Fujifilm Joins the Mirrorless Crowd

The Fujifilm X-Pro1 is the latest entrant into the mirrorless camera market, with a 16.3mp APS-C sensor and a proprietary Fujifilm X mount. No low-pass filter (AA filter) is used over the sensor. Instead, the sensor is organized in 6x6 photosite blocks that have a high degree of color randomness to their CFA (Red, Green, Blue) filtration. Instead of RGRG on one row and GBGB on the alternating rows, we get this:

GBGGRG
RGRBGR
GBGGRG
GRGGBG
BGBRGR
GRGGBG

Basically, the sensor appears to be tailored towards resolution (and lack of color moire) at the slight expense of color discrimination. As with most Fujifilm cameras, the X-Pro1 supports the various Fujifilm "film simulations" and expanded dynamic range.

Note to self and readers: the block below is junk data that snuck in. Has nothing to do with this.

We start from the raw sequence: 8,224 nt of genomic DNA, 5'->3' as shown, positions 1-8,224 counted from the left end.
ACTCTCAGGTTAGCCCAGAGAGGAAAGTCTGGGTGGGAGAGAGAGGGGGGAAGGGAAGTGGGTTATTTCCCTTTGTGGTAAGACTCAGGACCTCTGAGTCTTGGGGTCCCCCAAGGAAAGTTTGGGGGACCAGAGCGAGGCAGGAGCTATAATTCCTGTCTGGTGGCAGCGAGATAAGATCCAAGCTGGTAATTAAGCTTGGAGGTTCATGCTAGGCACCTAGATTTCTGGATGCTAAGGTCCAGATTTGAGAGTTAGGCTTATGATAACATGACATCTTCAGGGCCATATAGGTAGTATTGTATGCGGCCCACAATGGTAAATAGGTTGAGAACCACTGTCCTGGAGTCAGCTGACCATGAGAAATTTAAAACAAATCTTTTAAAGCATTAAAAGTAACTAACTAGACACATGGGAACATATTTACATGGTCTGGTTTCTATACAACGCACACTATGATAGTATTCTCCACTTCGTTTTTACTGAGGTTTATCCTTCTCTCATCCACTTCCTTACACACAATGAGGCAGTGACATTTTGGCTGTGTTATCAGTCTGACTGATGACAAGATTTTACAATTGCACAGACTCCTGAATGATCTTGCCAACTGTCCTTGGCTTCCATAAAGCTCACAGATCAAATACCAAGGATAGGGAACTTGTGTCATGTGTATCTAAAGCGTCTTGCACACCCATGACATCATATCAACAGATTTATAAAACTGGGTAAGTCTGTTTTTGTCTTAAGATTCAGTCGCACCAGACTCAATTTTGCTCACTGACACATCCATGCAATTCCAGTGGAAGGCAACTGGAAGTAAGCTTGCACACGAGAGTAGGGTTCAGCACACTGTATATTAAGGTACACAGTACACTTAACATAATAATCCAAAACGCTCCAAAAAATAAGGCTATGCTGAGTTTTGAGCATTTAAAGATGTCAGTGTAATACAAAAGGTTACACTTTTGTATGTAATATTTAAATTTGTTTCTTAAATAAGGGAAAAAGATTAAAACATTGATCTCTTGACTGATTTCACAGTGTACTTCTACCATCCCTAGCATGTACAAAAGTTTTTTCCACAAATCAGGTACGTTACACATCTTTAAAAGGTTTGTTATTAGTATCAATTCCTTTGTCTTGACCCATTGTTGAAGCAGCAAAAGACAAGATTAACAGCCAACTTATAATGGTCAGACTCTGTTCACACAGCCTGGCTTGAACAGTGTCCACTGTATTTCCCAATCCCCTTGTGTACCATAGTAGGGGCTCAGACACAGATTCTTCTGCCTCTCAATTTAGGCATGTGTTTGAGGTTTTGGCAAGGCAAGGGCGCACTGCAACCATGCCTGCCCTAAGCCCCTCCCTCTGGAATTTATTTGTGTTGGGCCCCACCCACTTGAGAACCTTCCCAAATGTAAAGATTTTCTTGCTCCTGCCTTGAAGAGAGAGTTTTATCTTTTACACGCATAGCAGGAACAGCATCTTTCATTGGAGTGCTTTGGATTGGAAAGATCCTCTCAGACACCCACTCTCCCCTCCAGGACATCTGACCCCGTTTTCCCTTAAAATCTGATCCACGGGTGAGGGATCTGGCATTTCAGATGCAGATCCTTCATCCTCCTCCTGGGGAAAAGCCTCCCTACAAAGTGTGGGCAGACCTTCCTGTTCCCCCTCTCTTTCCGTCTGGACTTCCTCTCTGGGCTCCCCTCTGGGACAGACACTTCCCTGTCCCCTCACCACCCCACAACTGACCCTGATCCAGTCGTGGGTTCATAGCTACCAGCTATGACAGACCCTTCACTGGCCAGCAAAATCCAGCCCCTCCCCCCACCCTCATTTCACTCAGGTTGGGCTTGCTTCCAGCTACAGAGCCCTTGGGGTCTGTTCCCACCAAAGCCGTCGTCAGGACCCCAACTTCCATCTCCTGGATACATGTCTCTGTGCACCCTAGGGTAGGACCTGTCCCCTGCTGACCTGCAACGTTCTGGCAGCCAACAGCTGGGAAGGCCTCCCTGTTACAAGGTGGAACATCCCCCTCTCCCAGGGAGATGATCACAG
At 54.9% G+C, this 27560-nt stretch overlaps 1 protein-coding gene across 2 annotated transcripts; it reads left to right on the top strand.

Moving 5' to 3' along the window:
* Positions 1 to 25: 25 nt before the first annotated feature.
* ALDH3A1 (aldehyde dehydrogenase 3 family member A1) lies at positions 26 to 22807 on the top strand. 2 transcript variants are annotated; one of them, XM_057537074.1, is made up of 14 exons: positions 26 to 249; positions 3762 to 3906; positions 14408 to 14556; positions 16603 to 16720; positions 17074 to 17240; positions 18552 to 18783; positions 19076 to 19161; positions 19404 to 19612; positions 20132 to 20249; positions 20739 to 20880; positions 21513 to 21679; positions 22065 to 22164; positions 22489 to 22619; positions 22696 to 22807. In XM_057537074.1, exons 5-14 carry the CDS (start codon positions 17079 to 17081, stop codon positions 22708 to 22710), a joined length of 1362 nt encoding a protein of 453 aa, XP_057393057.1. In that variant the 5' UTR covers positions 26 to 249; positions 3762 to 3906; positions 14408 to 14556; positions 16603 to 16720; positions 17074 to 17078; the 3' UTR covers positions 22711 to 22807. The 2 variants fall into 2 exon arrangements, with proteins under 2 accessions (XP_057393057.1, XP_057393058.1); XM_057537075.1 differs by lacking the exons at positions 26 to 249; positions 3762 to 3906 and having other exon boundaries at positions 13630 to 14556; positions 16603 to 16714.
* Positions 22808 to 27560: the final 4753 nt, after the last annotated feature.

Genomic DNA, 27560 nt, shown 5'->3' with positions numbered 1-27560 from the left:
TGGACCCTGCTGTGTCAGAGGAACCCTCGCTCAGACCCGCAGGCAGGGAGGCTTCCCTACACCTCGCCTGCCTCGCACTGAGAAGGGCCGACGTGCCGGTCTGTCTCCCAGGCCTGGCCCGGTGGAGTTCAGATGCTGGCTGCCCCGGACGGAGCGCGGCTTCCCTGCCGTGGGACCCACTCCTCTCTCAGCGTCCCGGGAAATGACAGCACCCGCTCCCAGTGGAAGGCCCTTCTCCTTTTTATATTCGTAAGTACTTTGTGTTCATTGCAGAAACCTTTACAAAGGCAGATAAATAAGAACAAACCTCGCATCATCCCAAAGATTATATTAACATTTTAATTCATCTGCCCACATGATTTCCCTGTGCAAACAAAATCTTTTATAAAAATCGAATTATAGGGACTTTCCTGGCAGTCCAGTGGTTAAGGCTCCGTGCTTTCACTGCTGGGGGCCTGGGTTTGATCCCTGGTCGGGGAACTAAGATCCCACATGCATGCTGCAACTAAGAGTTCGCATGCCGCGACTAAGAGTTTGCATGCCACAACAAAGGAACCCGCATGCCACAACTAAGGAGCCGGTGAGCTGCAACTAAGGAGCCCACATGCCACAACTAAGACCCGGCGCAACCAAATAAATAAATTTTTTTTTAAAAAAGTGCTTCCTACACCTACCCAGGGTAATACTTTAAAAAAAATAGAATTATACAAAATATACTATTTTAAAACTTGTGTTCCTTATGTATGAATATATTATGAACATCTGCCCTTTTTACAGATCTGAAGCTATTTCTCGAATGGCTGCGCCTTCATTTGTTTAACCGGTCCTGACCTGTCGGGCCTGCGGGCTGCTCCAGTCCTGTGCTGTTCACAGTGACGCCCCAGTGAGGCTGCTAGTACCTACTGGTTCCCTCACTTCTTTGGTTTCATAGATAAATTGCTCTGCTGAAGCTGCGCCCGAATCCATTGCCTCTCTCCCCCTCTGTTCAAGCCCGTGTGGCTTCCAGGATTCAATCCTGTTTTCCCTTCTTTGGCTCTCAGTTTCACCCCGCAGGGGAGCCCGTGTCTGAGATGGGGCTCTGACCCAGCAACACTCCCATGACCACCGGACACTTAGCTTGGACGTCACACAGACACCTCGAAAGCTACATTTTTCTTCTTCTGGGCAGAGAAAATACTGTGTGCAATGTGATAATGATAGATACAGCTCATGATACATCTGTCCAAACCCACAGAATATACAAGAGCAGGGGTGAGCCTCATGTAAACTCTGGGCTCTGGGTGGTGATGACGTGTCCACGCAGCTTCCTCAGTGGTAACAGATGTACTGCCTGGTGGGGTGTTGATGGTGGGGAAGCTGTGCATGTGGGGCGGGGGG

The X-Pro1 features a retro-based design with an hybrid optical/EVF viewfinder similar to that of the X100. Optical viewfinder magnification automatically switches from 0.37x to 0.6x for various lenses (90% frame accuracy quoted). As with the X100, the X-Pro1, the basic control design is highly retro, closely resembled the old Contax G in many ways. However, the camera is much bigger than the X100 (almost the size of the Leica M9)--it is not a small mirrorless camera. 

The camera will have a selling price of about US$1700 and be available in March 2012. Initial lenses for the camera will be an 18mm f/2 (28mm equivalent), 35mm f/1.4 (52mm equivalent), and 60mm f/2.4 macro (90mm equivalent). Eventually, nine lenses will be launched, with the widest being 14mm (21mm equivalent). An optional metal grip will be available, a Leica M-mount adapter will be another option. The camera ships with Silkypix as the supplied raw converter (a slight step in the right direction--Fujifilm's own software efforts leave much to be desired).

text and images © 2012 Thom Hogan -- All Rights Reserved   //    Follow us on Google+: Thom Hogan or on Twitter: @bythom, hashtags #bythom, #sansmirror